The results of this study showed the presence of Mn, Cd, Pb, Ni, and Cr metals in both honey bees and bee honey samples analyzed, thus providing evidence that honeybees and bee honey have the potential of detecting and monitoring environmental toxic metal contamination. The study also established that concentrations of the heavy metals were dependent on the level of pollution in the pollution gradient among the five different locations studied. However, hives placed around highways and industries have high concentrations of the heavy metal compared to other locations and majority of the studied metals also showed a common origin.


the authors appreciate the assistance received from Oyo State Bee keepers Association and bee keepers with Justice of Peace and Development, Oyo.


1.  Kaniuczak J, Traba G, Godzisz J. The content of lead and Cadmium in soils and plants at selected communication routes of the Zamosc region. Zesz Probl Post Nauk Rol 2003;493:193-9.

2.  Skorbiowicz E, Skorbiowicz M, Ciesluk I. Bees as biondicators of environmental pollution with metals in an urban area. J Ecol Eng 2018;19:229-34.

3.  Liu J, Li Y, Zhang B, Cao J, Cao Z, Domagalski J. Ecological risk of heavy metals in sediments of the Luan River source water. Ecotoxicology 2018;18:748-58.

4.  Roman A. Levels of copper, selenium, lead, and cadmium in forager bees. Pol J Environ Stud 2010;19:663-9.

5.  Barisic D, Bromensgenk J, Kezic N, Vertacnik A. In:Pham-Delegue J, Ha M, editors. HoneyBees:Estimating the Environmental Impact of Chemicals. Milton Park, Abingdon-on-Thames:Taylor and Francis;2010. 175-227.

6.  Ruschioni S, Riolo P, Minuz RL, Stefano M, Cannella M, Prorrini C, et al. Biomonitoring with honeybees of heavy metals and pesticides in nature reserves of the Marche Region (Italy). Biol Trace Elem Res 2013;154:226-33.

7.  Kabata-Pendias A, Pendias H. Biogeochemia Pierwiastków Śladowych. Warszawa:PWN;1999.

8.  Steen JJ, Van der Cornelissen B, Blacquière T, Pijnenburg JE, Severijnen M. Think regionally, act locally:Metals in honeybee workers in the Netherlands (surveillance study 2008). Environ Monit Assess 2016;188:463.

9.  Porrini C, Celli G, Radegui P, Marini S., Maccagnani B. Studies on the use of honeybees (Apis mellifera L.) as bioindicators of metals in the. Insect Social Life 2000;3:153-9.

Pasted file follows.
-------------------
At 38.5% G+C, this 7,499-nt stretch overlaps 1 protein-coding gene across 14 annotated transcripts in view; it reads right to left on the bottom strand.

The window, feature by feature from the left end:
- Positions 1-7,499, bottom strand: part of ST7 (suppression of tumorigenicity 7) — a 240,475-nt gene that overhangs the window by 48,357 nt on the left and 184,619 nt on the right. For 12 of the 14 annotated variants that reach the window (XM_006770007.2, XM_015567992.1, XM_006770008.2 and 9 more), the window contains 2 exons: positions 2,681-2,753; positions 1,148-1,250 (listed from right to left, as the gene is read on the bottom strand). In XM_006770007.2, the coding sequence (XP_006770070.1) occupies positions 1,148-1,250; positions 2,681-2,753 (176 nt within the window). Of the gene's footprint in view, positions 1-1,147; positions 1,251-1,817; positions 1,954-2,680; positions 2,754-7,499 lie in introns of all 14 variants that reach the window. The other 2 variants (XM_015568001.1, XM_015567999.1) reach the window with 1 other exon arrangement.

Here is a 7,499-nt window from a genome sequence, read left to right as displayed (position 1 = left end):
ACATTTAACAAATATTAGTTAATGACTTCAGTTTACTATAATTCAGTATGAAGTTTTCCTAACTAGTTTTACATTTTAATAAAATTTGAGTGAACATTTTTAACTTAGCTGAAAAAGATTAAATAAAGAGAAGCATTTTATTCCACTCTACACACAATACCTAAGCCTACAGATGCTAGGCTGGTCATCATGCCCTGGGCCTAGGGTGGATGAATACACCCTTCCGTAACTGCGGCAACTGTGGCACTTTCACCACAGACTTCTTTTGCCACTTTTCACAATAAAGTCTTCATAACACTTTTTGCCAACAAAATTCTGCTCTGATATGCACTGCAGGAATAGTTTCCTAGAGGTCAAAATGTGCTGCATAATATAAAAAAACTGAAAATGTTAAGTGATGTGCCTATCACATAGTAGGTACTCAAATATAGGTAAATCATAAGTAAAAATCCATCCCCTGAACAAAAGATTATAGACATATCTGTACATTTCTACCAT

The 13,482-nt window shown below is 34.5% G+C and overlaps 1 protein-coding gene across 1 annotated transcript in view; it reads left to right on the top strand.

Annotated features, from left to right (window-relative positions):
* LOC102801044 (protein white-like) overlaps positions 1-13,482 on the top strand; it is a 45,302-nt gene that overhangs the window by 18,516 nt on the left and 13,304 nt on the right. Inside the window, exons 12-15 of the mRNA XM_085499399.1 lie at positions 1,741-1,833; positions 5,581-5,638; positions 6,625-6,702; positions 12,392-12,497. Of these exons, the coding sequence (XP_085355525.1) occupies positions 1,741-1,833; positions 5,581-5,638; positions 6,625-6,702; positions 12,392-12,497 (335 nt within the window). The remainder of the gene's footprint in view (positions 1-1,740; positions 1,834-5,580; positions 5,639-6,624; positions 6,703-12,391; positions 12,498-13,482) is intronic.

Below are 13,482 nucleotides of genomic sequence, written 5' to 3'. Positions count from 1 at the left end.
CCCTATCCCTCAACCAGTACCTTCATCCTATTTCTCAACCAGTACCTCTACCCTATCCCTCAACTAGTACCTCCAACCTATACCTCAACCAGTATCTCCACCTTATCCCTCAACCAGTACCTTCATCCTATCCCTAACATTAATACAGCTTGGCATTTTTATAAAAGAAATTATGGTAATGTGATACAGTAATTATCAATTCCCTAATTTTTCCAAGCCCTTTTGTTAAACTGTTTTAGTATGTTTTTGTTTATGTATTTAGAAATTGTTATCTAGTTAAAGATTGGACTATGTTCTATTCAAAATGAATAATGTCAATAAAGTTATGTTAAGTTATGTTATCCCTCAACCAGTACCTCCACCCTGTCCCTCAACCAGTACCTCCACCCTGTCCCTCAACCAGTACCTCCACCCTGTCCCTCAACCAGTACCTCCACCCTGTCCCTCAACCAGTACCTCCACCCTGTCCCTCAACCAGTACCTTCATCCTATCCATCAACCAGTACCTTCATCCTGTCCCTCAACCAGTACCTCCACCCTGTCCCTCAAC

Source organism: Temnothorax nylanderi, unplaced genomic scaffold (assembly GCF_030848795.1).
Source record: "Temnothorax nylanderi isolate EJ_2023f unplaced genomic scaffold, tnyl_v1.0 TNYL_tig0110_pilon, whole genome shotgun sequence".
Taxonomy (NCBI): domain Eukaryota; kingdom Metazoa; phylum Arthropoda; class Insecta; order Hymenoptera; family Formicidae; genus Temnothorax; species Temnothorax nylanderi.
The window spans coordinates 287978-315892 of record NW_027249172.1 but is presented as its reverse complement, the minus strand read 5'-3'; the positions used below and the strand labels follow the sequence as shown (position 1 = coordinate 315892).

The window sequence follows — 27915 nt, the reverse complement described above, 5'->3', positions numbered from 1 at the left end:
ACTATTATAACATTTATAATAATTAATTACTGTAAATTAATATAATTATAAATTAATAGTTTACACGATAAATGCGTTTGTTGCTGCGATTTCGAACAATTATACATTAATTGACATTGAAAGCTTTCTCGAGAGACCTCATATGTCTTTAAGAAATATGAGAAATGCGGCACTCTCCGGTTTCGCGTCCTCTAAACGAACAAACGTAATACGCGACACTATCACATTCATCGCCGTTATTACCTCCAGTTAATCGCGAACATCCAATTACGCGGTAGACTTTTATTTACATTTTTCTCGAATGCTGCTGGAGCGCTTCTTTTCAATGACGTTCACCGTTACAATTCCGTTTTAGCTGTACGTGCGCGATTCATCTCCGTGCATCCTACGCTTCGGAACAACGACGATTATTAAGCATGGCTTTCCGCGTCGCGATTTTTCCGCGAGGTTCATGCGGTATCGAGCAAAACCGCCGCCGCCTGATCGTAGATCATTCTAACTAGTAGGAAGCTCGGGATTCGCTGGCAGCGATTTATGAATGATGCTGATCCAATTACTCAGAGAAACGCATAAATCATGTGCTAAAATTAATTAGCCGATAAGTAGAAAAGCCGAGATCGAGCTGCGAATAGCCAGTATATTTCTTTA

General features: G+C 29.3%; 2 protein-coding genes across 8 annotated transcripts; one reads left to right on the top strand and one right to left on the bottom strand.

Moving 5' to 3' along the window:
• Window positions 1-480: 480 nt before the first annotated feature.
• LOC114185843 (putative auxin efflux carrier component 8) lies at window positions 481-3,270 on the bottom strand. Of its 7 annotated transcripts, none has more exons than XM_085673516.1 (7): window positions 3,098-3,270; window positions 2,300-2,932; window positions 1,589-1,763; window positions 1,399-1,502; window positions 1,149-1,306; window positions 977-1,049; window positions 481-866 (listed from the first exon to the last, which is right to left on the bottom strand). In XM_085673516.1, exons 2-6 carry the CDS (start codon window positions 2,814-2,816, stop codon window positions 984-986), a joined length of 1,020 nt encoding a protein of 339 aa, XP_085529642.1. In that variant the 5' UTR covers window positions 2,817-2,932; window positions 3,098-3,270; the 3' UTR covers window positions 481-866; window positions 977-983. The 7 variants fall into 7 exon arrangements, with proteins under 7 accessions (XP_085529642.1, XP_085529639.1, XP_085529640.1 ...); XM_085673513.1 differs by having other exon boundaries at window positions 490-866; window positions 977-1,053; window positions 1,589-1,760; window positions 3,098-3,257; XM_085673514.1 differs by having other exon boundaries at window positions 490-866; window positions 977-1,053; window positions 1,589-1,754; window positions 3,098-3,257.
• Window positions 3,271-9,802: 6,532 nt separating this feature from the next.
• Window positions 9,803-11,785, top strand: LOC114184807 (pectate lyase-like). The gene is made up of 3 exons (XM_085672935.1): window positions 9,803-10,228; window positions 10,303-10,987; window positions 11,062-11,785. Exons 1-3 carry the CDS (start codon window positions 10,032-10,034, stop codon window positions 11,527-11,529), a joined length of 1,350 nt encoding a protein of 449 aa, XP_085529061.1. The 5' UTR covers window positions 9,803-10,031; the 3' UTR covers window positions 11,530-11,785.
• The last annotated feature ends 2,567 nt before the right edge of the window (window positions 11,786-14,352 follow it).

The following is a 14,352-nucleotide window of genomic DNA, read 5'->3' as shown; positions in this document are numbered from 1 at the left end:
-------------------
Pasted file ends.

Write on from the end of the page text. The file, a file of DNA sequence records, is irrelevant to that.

10.  KılıçS, Hikmet A, Nilgun D, Fusun P, Temamogullari K, Savrunlu M. Analyses of mineral content and heavy metal of honey samples from south and East Region of Turkey by using ICP-MS. Int J Anal Chem 2017;2017:6391454.

11.  Rashed MN, El-Haty MT, Mohamed SM. Bee honey as environmental indicator for pollution with heavy metals. Toxicol Environ Chem 2009;91:389-403.

12.  Zhelyazkova I. Honeybees-bioindicators for environmental quality. Bulg J Agric Sci 2012;18:435.

13.  Association of Official Analytical Chemists. Official Methods of Analysis. 17th ed. Washington, DC:Association of Official Analytical Chemists;1990.

14.  Pitan OO. Variation and fluctuation in the population density of the mango mealybug (Rastrococcus invadens Williams) (Homoptera:Pseudococcidae), and its parasitisation in relation to smoke pollution. Trop J Insect Sci 2008;4:1-7.

15.  World Health Organization. Trace elements in human nutrition and health. Geneva:International Atomic Energy Agency, World Health Organization Library Publication Data:194-215;1996. 256-9.

16.  Roman A. Influence of the toxicological state of honey on the level of accumulation of selected trace elements in the organism of a honeybee (Apis mellifera L.) Acta Agrophys 2003;1:295300.

17.  Perugini M, Manera M, Grotta L, Abete MC, Tarasco R. Heavy metal (Hg, Cr, Cd, and Pb) contamination in urban areas and wildlife reserves:Honeybees as bioindicators. Biol Trace Elem Res 2011;140:170-6.

18.  Bogdanov S. Contaminants of bee products. Apidologie 2006;37:1-18.

19.  Pieter R, Fortaner S, Sabbioni E. Use of chelex 100 resin in preconcentration and radiochemical separation neutron activation analysis applied to environmental toxicology and biomedical research. J Trace Micro Tech 1993;11:235.

20.  Fodor P, Molnar E. Honey as an environmental indicator;effect of sample preparation on trace element determination by ICP-AES. Microchim Acta 1993;112:113.

21.  Kovacik J, Gruz J, Biba O, Hedbavny J. Content of metals and metabolites in honey originated from the vicinity of industrial town Kosice (Eastern Slovakia). Environ Sci Pollut Res 2016;23:4531-40.

22.  Bogdanov S, Haldimann M, Luginbuhl W, Gallmann P. Minerals in honey:Environmental geographical and botanical aspects. J Apic Res 2007;46:269-75.

23.  Codreanu I, Sfetcu M, Codreanu M, Goran G. Correlations between the lead residues in honey bees and the apiary location. Luc Stiintifice Med Vet 2009;42:301-5.

24.  Madejczyk M, Baralkiewicz D. Characterization of Polish rape and honeydew honey according to their mineral contents using ICP-MS and F-AAS/AES. Anal Chim Acta 2008;617:11-7.

25.  Conti ME, Finoia MG, Fontana L, Mele G, Botre F, Iavicoli I. Characterization of Argentine honeys on the basis of their mineral content and some typical quality parameters. Chem Cent J 2014;8:1-10.

26.  Atanassova J, Pavlova D, Lazarova M, Yurukova L. Characteristics of honey from serpentine area in the Eastern Rhodope Mountain, Bulgaria. Biol Trace Elem Res 2016;173:247-58.

27.  Sadeghi A, Mozafari A, Bahmani R, Shokri K. Use of honeybees as bio-indicators of environmental pollution in the Kurdistan province of Iran. J Apic Sci 2012;83-8.

28.  Roman A. The Heavy Metals Content in Bee's Nectar and Mature Honey. Vol. 501. Wrocław:Scientific Exercise Books of Agricultural University in Wrocław, LI;2004. 297.